Tuesday is the first week of the second Tout Daily period. The slates are wiped clean. Here are some of the picks for the Touts on a rain-shortened schedule.
Charlie Wiegert (CDM Sports, @GFFantasySports)
Pitcher: Trevor Bauer – Sometimes it’s worth spending up to go with the best. Facing one of the weakest lineups, who strike out a lot, this is one of those times!
Hitter: Kris Davis – Not a lot of $ left having invested in pitching, this is a good spot for Davis to come back to life. Porcello has been giving up his share on long balls, I hope Davis gets his long ball swing swing back tonight!
Rick Wolf (Fantasy Alarm, @RickWolf1)
Pitcher: Zach Grienke – Glenn Colton will hemmorage as I take the pitcher versus his beloved Yankees. In tournaments, you have to be contrarian sometimes and I look for players that have consistency. On the pitching side, Zach Grienke is one of the better players there. He has gotten a little sharper in each of the last three outings and his command has been right there being able to pinpoint location plus changes speeds. He won’t blow away any of these Yankee hitters, but he should put up 15-20 points. If it is any consolation, my other pitcher is Luis Castillo versus my favorite team, the Mets.
Hitter: Rowdy Tellez – Although it was three years ago when I saw him in person hit a 450 homer in the Arizona Fall League, I have been following him since. Glad to see Morales moved to open up a spot for him and see him start to shine hitting .305 with 5 HRs. Tonight, he faces 22 year-old sensation who has been dominating AAA. The lefty Tellez is priced right for him to hit a mistake pitch from the young gun and take it out of the yard. Looking for 2 for 5 with a bomb and a Rowdy night!
Phil Hertz (BaseballHQ, @prhz50)
Pitcher: Trevor Bauer – Sure he’s expensive, but he seems the closest to a sure thing. Didn’t I say that about deGrom three weeks ago.
Hitter: Juan Soto –
Anthony Aniano (Rotoballer, @AAnianoFantasy)
Pitcher: Vince Velasquez – Along with the Trevor Bauer versus Miami matchup, Vince Velasquez versus Detroit for $8700. Detroit averages less than 4 runs per game and Velasquez has 14 Ks in his last 10.2 IP with only 2 runs allowed
Hitter: Joey Votto – Tough not to stack the Reds versus Jason Vargas and his 7.20 ERA. Joey Votto has a hit on 4 straight games and I’m not afraid of this lefty vs lefty matchup.
Todd Zola (Mastersball, @toddzola)
Pitcher: Trevor Bauer – Pricing has been tight this season, tough to afford two aces but after a rough first Period, going back to what’s worked for me – stud pitching and piecemeal bats.
Hitter: Curt Casali – Batting 5th against Vargas, not a bad salary-saver, a cheap part of a Reds stack, good part of the order with the platoon edge on a lesser hurler.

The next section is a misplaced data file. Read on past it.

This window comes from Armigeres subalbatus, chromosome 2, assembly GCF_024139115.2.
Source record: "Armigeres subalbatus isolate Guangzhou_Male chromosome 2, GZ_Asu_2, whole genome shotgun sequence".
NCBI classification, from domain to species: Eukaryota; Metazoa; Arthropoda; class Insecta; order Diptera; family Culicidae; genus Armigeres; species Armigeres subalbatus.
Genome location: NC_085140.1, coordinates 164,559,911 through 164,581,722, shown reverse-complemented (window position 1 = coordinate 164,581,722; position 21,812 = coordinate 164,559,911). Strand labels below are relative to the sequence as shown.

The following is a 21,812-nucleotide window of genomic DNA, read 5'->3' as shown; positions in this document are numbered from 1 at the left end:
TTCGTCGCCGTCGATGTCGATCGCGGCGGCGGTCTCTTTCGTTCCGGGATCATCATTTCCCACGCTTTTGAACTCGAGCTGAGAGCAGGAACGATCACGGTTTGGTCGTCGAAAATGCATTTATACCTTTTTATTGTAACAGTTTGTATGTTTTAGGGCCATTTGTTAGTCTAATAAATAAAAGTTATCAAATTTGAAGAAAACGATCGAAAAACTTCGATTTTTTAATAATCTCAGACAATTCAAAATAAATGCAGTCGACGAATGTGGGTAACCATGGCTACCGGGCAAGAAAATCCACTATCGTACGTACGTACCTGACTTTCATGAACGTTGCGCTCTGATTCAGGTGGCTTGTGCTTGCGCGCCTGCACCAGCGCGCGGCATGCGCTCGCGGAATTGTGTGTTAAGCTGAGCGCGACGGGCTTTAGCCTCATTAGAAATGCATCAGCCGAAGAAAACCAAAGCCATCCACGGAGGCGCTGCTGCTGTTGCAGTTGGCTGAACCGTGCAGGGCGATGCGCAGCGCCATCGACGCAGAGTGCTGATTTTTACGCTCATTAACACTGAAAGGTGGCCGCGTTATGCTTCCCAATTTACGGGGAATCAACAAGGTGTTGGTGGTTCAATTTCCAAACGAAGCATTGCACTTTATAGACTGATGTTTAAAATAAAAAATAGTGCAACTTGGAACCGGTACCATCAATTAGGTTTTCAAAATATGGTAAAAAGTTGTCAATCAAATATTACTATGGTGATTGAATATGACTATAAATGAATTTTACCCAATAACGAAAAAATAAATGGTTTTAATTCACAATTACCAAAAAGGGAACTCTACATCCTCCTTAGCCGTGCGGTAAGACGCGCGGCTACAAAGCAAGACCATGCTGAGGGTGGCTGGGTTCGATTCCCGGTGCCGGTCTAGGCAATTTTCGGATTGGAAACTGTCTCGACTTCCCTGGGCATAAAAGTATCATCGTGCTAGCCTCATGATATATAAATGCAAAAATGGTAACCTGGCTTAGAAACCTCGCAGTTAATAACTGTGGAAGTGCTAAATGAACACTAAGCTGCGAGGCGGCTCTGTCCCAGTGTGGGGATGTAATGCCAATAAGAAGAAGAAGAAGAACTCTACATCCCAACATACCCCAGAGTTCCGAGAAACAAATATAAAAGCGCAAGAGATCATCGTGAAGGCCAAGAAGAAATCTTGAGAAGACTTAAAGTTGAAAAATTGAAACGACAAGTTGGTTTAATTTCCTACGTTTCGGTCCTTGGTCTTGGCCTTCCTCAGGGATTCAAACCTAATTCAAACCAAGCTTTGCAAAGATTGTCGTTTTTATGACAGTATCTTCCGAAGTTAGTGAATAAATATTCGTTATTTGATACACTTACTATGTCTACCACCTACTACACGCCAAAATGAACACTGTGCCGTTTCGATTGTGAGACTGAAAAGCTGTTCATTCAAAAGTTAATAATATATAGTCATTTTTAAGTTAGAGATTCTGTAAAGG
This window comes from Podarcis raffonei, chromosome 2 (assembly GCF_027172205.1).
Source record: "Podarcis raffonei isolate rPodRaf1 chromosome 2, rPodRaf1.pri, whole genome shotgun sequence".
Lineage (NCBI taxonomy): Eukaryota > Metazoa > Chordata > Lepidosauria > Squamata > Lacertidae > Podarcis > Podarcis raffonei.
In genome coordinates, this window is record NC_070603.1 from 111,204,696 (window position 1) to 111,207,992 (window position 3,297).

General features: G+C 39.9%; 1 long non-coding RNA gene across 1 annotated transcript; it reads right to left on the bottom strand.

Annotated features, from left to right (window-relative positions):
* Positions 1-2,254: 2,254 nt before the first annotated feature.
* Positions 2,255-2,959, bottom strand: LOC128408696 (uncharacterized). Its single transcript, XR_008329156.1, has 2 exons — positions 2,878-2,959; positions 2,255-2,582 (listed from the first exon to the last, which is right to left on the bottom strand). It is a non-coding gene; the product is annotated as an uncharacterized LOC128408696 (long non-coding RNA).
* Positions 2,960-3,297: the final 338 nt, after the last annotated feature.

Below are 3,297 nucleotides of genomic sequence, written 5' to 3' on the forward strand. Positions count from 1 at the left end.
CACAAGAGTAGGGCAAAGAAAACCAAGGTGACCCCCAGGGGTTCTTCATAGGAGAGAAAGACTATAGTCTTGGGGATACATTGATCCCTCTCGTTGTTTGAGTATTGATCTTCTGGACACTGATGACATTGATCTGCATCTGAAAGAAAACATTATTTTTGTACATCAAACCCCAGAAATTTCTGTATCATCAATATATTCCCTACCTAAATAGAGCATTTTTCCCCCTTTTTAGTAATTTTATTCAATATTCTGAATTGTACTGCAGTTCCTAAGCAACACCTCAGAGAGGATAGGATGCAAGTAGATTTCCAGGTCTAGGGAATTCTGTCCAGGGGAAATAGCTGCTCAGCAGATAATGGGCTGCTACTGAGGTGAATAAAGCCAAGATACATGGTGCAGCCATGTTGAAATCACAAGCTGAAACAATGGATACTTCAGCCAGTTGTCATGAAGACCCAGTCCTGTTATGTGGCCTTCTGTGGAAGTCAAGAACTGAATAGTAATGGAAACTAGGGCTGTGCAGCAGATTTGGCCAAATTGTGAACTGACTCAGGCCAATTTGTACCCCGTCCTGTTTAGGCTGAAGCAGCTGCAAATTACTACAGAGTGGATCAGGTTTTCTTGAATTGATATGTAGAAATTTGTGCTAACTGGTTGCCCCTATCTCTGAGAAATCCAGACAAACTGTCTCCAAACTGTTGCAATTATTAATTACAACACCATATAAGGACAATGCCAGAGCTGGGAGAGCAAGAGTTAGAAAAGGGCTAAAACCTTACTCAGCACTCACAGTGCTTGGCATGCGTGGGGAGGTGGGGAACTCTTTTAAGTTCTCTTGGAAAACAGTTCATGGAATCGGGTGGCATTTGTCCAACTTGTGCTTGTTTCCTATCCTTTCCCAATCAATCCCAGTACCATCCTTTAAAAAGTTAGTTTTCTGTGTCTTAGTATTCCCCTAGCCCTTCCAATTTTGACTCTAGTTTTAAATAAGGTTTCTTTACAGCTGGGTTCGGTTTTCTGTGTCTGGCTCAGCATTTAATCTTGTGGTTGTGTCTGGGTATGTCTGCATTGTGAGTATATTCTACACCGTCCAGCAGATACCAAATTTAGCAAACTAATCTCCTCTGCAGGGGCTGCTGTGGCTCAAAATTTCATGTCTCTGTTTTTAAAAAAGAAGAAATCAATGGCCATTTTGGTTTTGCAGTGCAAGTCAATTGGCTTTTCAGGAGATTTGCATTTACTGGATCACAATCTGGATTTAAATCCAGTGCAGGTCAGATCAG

Rob Leibowitz (Rotoheaven, @rob_leibowitz)
Pitcher: Trevor Bauer – I’m on the Bauer train as well. Matchup/quality of starter/strikeout rates too god to resist.
Hitter: Jose Ramirez – Doubling up on Cleveland players – starting to show signs of life. Good matchup against Alcantara dn not likely to get a player of his talents at $4,300 for much longer.
Howard Bender (Fantasy Alarm, @RotobuzzGuy)
Pitcher: Trevor Bauer – Against Miami? Make him fit!
Hitter: Yasiel Puig – If you’re using Bauer, you need to find some salary relief. Might as well give this bat-licking, bat-flipping idiot a shot against Jason Vargas, one of the absolute worst southpaws in the game right now. I might even think about a Reds stack with him, Suarez and Casali tonight!
Brad Johnson (Patreon/BaseballATeam, @BaseballATeam): I assume the prompt is setting an over/under on the number of home runs Guerrero hits off the Athletics in his first major league series. I’m usually the neighborhood naysayer when it comes to prospect hype, but I have to imagine 19 or fewer home runs is something like a 20th percentile outcome (basically all major injury scenarios). As for the batting average, sure, it’s reasonable to doubt an unestablished player’s ability to hit .300 – especially in this day and age of supercharged relievers. Still, I’ll happily bet the over. Projection systems estimate around a .307 average. I’ll call out a .315. A better question: Vladito OPS o/u 1.000?
Scott Swanay (FantasyBaseballSherpa, @fantasy_sherpa): He’ll hit well over .400 and hit at least 74 home runs while finding a cure for cancer, fixing the US immigration system, and bringing peace to the Middle East between innings. We are not worthy to set eyes on him.
Anthony Aniano (Rotoballer, @AAnianoFantasy): I’m placing Vlad at .290 as .300 for a rookie will be tough as pitchers adjust. 20 plus HRs should be easy. I’ll predict 27
Brian Walton (CreativeSports2, @B_Walton): Over and over. It is easy for a prospect guy to get geeked up for an MLB intruduction, but the consistency Vlad Jr. has demonstrated suggests to me it can and will continue in the majors.
Perry Van Hook (Mastersball): I will take the over on Vladito’s batting average – that is his best tool. But for the first year, I will take the under on 20 home runs. He is more of a line drive hitter and will have some adjustments to make against major league pitchers.